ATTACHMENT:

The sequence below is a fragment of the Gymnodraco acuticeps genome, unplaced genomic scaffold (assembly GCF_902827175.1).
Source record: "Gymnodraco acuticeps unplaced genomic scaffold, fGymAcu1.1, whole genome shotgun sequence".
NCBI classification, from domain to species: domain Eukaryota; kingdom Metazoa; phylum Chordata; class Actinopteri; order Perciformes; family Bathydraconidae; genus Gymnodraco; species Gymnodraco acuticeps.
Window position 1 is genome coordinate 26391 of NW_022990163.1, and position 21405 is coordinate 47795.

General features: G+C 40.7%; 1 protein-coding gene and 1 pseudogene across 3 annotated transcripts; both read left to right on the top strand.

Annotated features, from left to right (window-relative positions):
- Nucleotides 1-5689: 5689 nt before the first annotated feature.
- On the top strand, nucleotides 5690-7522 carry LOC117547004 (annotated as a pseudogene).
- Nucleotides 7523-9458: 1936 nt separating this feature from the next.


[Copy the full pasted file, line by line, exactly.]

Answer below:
The sequence below is a fragment of the Gymnodraco acuticeps genome, unplaced genomic scaffold (assembly GCF_902827175.1).
Source record: "Gymnodraco acuticeps unplaced genomic scaffold, fGymAcu1.1, whole genome shotgun sequence".
NCBI classification, from domain to species: domain Eukaryota; kingdom Metazoa; phylum Chordata; class Actinopteri; order Perciformes; family Bathydraconidae; genus Gymnodraco; species Gymnodraco acuticeps.
Window position 1 is genome coordinate 26391 of NW_022990163.1, and position 21405 is coordinate 47795.

General features: G+C 40.7%; 1 protein-coding gene and 1 pseudogene across 3 annotated transcripts; both read left to right on the top strand.

Annotated features, from left to right (window-relative positions):
- Nucleotides 1-5689: 5689 nt before the first annotated feature.
- On the top strand, nucleotides 5690-7522 carry LOC117547004 (annotated as a pseudogene).
- Nucleotides 7523-9458: 1936 nt separating this feature from the next.